Enter Our Workplace Creativity Contest!

Enter our Workplace Creativity Contest and get a chance to win one free spot in my 4 day retreat at Hollyhock. Also, books, CD’s and other great prizes.

Email us a poem, short story, art work, or photo of the creative environment in which you work. Or tell us about décor your workplace created, or an innovative initiative to bring in more business, or to better service your clients, or something fun and creative that brought your team together, or anything that helped inspire a culture of creativity in your workplace.

Send it by July 31st, 2009. Winners announced by August 15th. Entries can be sent to me at Carla [at] ArtistryofChange [dot] com.

See below for examples.


Workplace Creativity Contest
Deadline for Submission – July 31, 2009

Here are some examples of workplace creativity:

1.   Hakia
2.   Motely Fool
3.   Google
4.   W.L. Gore & Associates
5.   Whole Foods
6.   BC Ministry of Children & Family Services

1. In the Manhattan offices of the search engine Hakia.com, employees can express themselves on blank canvases that hang on the walls.

2. At the offices of Motley Fool, a financial Web site, workers can unwind through a couple of networked Xboxes hooked up to a 5-foot plasma screen in a dedicated game room.

“Work has changed from being something you do with your hands to something you do in your head,” the New York Post quoted Alexander Kjerulf, author of ‘Happy Hour is 9 to 5,’ as saying.

“This means that how people feel at work is now terribly important, because you do better head-work when you’re happy,” he added.

3. Leading the ‘Fun at Workplace’ concept are the dot-coms, best among them Google, which got the top spot on Fortune’s “Best Places to Work” list this year, for its impressive perks such as game rooms that offer diversions like billiards, PlayStation, pingpong and foosball.

4. After rigorous evaluation Fast Company magazine finally voted W.L. Gore & Associates as the most innovative company in America. You’ve no doubt heard of its most famous product: Gore-Tex fabrics, which have a transparent plastic coating that makes them waterproof and windproof but keeps them breathable. They also make over 1000 different other products such as synthetic blood vessels, Glide dental floss, the first floss that resisted shredding, and its Elixir guitar strings, which last five times longer than normal strings. Yet, Gore’s uniqueness comes from being as innovative in its operating principles as it is in its diverse product lines. For example, they encourage risk taking. Since they are a privately owned company they don’t have to report their quarterly earnings, thus they happily allocate 10% of their resources to new initiatives and allow anyone in the company who wants to try a new initiative a generous amount of resources to develop it. Of course, some of those initiatives fail, but they expect that. And, when Gore people pull the plug on a failing initiative, they’ll still have a “celebration” with beer or champagne, just as they would if it had been a success. Because they know that lowers stress and validates trying new things.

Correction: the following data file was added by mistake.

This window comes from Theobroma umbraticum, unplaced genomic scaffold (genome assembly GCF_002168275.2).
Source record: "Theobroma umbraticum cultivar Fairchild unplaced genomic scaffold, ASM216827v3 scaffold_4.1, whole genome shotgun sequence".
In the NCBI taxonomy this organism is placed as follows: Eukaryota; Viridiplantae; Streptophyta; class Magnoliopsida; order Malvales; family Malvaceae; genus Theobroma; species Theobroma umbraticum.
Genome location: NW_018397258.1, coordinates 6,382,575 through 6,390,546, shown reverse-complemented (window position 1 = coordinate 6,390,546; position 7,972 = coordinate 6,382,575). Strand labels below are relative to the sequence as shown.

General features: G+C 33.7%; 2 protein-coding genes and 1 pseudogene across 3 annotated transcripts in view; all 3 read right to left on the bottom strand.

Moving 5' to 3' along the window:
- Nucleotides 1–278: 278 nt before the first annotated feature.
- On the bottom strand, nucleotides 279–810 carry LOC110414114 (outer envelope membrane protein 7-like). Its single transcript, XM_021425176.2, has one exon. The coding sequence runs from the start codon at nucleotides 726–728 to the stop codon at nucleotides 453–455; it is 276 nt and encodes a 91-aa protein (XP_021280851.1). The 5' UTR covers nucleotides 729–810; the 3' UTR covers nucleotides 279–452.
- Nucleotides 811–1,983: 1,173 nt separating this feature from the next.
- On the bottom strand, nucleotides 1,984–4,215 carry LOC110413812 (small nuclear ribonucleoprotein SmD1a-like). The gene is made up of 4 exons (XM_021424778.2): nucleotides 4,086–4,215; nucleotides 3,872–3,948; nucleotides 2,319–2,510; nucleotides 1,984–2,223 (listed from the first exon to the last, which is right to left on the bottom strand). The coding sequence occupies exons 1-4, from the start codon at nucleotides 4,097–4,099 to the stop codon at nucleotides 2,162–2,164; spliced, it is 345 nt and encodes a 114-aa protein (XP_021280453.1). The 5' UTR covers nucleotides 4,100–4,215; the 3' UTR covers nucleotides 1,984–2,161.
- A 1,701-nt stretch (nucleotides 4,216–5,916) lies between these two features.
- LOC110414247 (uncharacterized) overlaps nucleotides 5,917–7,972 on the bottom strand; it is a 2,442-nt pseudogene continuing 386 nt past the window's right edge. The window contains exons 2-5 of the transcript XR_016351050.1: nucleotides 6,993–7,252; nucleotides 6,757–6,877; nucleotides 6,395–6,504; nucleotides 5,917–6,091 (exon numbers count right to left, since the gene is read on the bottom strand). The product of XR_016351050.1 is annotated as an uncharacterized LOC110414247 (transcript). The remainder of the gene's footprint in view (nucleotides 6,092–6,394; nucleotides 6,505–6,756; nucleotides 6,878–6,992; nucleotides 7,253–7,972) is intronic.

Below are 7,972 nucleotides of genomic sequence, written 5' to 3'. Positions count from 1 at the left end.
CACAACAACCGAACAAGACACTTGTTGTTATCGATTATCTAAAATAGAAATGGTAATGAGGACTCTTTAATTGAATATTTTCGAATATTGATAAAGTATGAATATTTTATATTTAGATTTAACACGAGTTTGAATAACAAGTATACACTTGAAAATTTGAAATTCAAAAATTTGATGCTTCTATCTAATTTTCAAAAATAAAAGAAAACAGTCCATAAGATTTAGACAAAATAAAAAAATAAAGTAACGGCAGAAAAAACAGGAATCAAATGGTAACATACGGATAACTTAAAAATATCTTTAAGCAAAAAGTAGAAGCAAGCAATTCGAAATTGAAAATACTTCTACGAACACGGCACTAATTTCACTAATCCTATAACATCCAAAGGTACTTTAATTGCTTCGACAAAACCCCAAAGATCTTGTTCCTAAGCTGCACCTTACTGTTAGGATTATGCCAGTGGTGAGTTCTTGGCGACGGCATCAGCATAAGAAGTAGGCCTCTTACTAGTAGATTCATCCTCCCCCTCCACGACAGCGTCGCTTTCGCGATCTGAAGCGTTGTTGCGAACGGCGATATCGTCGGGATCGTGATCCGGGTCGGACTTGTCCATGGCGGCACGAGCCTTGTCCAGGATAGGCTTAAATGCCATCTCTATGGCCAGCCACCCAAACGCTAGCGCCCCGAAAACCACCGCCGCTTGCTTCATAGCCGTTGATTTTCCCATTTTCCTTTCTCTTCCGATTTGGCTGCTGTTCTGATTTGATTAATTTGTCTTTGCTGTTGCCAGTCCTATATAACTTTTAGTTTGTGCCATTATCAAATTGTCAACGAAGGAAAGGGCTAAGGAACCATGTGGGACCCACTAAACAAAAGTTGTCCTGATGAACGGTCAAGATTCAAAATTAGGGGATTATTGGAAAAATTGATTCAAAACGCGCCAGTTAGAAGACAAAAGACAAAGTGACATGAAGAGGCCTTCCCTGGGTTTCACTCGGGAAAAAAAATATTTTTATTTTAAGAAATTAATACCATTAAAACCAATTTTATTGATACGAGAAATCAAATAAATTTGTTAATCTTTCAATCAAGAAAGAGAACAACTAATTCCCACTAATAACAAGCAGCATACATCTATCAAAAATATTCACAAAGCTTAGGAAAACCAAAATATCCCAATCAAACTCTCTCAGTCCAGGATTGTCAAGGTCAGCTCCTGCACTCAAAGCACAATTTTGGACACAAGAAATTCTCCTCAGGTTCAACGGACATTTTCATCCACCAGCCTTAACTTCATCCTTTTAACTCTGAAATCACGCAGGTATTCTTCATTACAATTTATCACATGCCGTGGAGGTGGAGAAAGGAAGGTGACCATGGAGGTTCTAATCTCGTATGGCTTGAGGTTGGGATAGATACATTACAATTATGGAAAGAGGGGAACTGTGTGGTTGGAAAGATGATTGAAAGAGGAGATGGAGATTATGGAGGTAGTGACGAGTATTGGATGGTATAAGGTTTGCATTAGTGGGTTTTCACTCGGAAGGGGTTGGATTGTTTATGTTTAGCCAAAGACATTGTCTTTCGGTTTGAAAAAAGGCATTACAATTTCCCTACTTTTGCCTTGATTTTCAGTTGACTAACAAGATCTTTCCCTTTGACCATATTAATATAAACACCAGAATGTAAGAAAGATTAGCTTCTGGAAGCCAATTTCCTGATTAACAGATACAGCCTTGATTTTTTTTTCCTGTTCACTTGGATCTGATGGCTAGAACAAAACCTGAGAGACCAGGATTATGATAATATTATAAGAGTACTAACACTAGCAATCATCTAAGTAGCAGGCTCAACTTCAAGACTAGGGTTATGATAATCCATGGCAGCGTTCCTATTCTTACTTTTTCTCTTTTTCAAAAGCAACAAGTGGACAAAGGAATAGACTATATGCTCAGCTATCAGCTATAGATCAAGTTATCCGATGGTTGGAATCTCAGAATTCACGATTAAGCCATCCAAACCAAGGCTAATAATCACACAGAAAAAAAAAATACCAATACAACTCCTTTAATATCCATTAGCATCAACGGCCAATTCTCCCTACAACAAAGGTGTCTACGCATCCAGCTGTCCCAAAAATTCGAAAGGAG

5. Whole foods market ranked 15 in 2007 in Fortune magazine’s list of 100 Best Companies to Work For. It’s mainly for their management processes and practices. That’s one reason why no competitor has matched the performance of Whole Foods Market, which has grown during the past 25 years to 161 stores. While other grocery chains have been slashing costs to fend off Wal-Mart, Whole Foods has been rapidly evolving an extraordinary retail model– one that already delivers the highest profits per square foot in the industry. John Mackey, the company¹s founder and CEO, says his goal was to “create an organization based on love instead of fear” and describes Whole Foods as a “community working together to create value for other people.

The basic organizational unit isn’t the store but small teams that manage departments such as fresh produce, prepared foods, and seafood. Managers consult teams on all store-level decisions and grant them a degree of autonomy that is nearly unprecedented in retailing. Each team decides what to stock and can veto new hires. Giving them this kind of responsibility seems to engender much more a creative working environment rather than a stressed out one. Partly because they have control over the decisions.